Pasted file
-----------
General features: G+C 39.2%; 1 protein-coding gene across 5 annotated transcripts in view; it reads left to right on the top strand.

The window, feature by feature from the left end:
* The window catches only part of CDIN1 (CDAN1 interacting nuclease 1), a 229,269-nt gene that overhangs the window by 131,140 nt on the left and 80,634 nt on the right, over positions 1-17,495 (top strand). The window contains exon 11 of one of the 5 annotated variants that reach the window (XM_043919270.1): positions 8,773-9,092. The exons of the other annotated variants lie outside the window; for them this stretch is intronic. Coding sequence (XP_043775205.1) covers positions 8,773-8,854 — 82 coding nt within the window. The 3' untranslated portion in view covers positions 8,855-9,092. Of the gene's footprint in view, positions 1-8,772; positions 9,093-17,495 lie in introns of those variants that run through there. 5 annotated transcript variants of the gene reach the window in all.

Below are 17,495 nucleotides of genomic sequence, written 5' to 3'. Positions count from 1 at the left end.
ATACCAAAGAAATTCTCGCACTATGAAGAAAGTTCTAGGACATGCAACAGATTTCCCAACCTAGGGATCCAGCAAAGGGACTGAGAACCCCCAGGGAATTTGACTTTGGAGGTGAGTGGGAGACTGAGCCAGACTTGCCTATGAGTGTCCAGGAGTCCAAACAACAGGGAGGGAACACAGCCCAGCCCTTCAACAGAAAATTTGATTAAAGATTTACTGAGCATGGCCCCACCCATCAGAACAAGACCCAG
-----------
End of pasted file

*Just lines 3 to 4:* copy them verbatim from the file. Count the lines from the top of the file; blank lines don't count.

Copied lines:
* The window catches only part of CDIN1 (CDAN1 interacting nuclease 1), a 229,269-nt gene that overhangs the window by 131,140 nt on the left and 80,634 nt on the right, over positions 1-17,495 (top strand). The window contains exon 11 of one of the 5 annotated variants that reach the window (XM_043919270.1): positions 8,773-9,092. The exons of the other annotated variants lie outside the window; for them this stretch is intronic. Coding sequence (XP_043775205.1) covers positions 8,773-8,854 — 82 coding nt within the window. The 3' untranslated portion in view covers positions 8,855-9,092. Of the gene's footprint in view, positions 1-8,772; positions 9,093-17,495 lie in introns of those variants that run through there. 5 annotated transcript variants of the gene reach the window in all.

Below are 17,495 nucleotides of genomic sequence, written 5' to 3'. Positions count from 1 at the left end.